Stuffed (4)

By: Tom Nealon
December 13, 2014

One in a new series of posts by Tom Nealon, author of the highly popular 2010–2012 HiLobrow series DE CONDIMENTIS. The posts in the STUFFED series are inspired by Nealon’s collection of rare cookbooks, which he sells — among other things — via Pazzo Books. His rare cookbook catalog is available here as a PDF or a full color book (which makes a great stocking stuffer).

STUFFED SERIES: THE MAGAZINE OF TASTE | AUGURIES AND PIGNOSTICATIONS | THE CATSUP WAR | CAVEAT CONDIMENTOR | CURRIE CONDIMENTO | POTATO CHIPS AND DEMOCRACY | PIE SHAPES | WHEY AND WHEY NOT | PINK LEMONADE | EUREKA! MICROWAVES | CULINARY ILLUSIONS | AD SALSA PER ASPERA | THE WAR ON MOLE | ALMONDS: NO JOY | GARNISHED | REVUE DES MENUS | REVUE DES MENUS (DEUX) | WORCESTERSHIRE SAUCE | THE THICKENING | TRUMPED | CHILES EN MOVIMIENTO | THE GREAT EATER OF KENT | Etc.

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Caveat Condimentor

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One reads, in ancient Roman texts, of garum, liquamen, muria, allec. It’s unclear which of these fish sauces were better, and which were made of mackerel entrails and which (if any) of tiny little fish. What is incontestable is the fact that these fish sauces were hugely popular, a defining element in Ancient Roman cookery.

In fact, in Rome, the most popular condiment was fish sauce. The only surviving Roman cookbook was written at the end of the 4th or beginning of the 5th century AD — at the sputtering, gasping end of the Empire. Most of its recipes call for one or another of the fish sauces mentioned above.

As a result of its popularity, the production, consumption, importing and exporting of fish sauce was a not insignificant aspect of the Roman economy. Surviving records tell us that citizens complained about the thick stench of fish parts being liquefied and fermented in a potent brew of salt and spices; as a result, fish sauce factories were moved to the outskirts of town — and outsourced to places like Spain.

According to Pliny, as its popularity grew, fish sauce (he uses the term garum) eventually came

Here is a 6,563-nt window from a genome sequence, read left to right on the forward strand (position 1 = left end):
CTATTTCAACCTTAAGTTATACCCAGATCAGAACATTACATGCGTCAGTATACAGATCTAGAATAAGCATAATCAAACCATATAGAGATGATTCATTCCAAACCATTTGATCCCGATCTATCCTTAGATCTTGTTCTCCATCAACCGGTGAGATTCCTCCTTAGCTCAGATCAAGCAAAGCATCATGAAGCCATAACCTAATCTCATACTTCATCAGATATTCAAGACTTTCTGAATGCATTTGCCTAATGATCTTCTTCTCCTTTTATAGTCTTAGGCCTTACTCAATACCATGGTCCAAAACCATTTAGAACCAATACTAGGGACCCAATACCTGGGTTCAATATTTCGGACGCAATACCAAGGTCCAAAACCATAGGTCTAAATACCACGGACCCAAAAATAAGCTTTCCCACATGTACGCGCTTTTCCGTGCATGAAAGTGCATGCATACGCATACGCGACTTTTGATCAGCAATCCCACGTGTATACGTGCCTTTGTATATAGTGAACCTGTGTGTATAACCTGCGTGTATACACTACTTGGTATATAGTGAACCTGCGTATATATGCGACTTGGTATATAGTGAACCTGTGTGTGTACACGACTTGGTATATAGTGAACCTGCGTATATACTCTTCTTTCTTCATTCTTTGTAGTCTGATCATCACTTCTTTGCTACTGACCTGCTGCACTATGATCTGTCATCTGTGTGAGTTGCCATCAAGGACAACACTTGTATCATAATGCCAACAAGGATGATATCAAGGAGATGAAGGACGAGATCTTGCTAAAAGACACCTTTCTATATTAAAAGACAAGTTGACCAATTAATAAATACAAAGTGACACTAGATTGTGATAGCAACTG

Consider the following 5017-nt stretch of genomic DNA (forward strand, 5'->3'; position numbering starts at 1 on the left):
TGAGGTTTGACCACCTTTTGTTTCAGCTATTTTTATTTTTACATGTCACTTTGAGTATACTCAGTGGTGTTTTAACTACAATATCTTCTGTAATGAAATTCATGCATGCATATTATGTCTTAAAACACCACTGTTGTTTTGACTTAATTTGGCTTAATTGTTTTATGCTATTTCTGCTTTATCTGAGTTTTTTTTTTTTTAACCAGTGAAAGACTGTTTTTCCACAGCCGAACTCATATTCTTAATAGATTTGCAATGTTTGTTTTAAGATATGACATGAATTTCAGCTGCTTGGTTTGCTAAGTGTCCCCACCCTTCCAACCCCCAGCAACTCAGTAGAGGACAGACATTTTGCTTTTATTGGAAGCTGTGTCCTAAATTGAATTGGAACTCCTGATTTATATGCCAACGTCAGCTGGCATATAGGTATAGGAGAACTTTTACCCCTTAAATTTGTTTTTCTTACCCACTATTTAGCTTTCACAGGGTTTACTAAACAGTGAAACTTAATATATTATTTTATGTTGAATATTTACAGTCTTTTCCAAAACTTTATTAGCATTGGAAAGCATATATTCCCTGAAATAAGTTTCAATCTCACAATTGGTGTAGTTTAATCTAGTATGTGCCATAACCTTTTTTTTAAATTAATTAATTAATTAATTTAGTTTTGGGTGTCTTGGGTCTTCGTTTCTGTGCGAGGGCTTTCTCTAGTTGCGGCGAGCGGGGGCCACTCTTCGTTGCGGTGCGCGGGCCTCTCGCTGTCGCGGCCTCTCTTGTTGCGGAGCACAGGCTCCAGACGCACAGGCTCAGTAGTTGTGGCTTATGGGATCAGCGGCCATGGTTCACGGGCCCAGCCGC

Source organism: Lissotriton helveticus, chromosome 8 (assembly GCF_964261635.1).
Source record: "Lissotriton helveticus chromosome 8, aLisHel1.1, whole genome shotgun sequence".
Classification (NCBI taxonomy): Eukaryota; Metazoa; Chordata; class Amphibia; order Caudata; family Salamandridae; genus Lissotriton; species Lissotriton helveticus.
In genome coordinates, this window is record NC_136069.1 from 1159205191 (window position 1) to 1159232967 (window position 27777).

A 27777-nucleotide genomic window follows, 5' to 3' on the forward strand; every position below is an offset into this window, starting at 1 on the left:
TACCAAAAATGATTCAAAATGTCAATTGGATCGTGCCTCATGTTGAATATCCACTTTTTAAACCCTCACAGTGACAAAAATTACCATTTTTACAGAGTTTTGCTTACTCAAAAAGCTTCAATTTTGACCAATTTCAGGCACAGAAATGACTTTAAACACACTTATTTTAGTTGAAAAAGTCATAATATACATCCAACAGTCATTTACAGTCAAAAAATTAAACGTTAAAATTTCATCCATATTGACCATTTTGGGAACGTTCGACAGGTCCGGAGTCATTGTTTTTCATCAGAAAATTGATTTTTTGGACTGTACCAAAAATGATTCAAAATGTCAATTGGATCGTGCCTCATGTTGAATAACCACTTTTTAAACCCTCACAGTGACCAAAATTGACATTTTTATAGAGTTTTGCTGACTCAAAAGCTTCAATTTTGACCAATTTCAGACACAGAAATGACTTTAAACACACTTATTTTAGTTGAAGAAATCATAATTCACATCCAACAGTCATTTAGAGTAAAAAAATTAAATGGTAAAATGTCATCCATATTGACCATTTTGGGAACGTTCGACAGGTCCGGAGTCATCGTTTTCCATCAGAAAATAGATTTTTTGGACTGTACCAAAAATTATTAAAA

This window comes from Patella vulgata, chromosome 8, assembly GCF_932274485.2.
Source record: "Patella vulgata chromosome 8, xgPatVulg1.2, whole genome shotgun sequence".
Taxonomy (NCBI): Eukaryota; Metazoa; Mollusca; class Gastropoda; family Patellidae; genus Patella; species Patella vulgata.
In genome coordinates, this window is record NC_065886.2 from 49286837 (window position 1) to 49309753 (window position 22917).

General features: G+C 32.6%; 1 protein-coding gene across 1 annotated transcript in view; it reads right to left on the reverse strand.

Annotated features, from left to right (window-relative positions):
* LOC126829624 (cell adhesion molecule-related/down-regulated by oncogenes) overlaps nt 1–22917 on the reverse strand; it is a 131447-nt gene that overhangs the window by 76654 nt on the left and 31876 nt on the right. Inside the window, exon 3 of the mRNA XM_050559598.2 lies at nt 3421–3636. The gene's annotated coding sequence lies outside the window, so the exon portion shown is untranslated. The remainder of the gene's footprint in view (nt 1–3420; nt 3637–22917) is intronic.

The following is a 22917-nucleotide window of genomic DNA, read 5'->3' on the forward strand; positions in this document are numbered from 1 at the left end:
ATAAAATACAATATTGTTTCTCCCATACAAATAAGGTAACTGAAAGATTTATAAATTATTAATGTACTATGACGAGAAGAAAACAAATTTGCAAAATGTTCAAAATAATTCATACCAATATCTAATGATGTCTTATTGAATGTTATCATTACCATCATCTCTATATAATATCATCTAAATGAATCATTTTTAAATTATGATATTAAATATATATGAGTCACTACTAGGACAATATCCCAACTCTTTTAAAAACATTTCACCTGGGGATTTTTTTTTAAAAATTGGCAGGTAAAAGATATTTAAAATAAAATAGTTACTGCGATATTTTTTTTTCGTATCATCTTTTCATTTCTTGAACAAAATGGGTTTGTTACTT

to be made of oysters, sea urchins, sea nettles, crabfishes, lobsters, and the livers of sea barbles. In summe, thus we have devised a thousand waies to dissolve salt with the consumption with the substance of fish, and all to procure appetite to meat and to content the bellie.

The Romans, in other words, had begun turning everything into fish sauce. This is an understandable temptation.

Pliny's chapter on garum from the 1st English edition, 1601.
Pliny’s chapter on garum from the 1st English edition, 1601.

Like a six-year-old playing with matches, testing to see what burns and how well, the Romans left no sea-creature unmelted in their attempt to make the oceans run brownish with fish sauce. However, just as condiment use is all about restraint lest we make (like our young arsonist might) everything taste like ketchup, so too is condiment production. Roman fish sauce became too powerful! Ubiquitous and overused, fish sauce mirrored the decadent decline of the Empire, and was itself, a contributing factor. When the Gauls, Visigoths, Vandals, and even those depraved herring-eating Ostrogoths sacked Rome, its mighty fish sauce industry went under.

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Which brings us to America’s burgeoning condiment monoculture.

Ketchup, of course, is axiomatically overused. However, despite a varied past, ketchup never reached the levels of abuse that characterized Roman fish sauce. No, for that we have to look no further than sriracha.

sriracha

Sriracha, the chili sauce once made from serranos but now from ripe jalapeños (causing a noticeable drop in its bite), was first commercialized in 1980. Its popularity exploded in the last 15 years.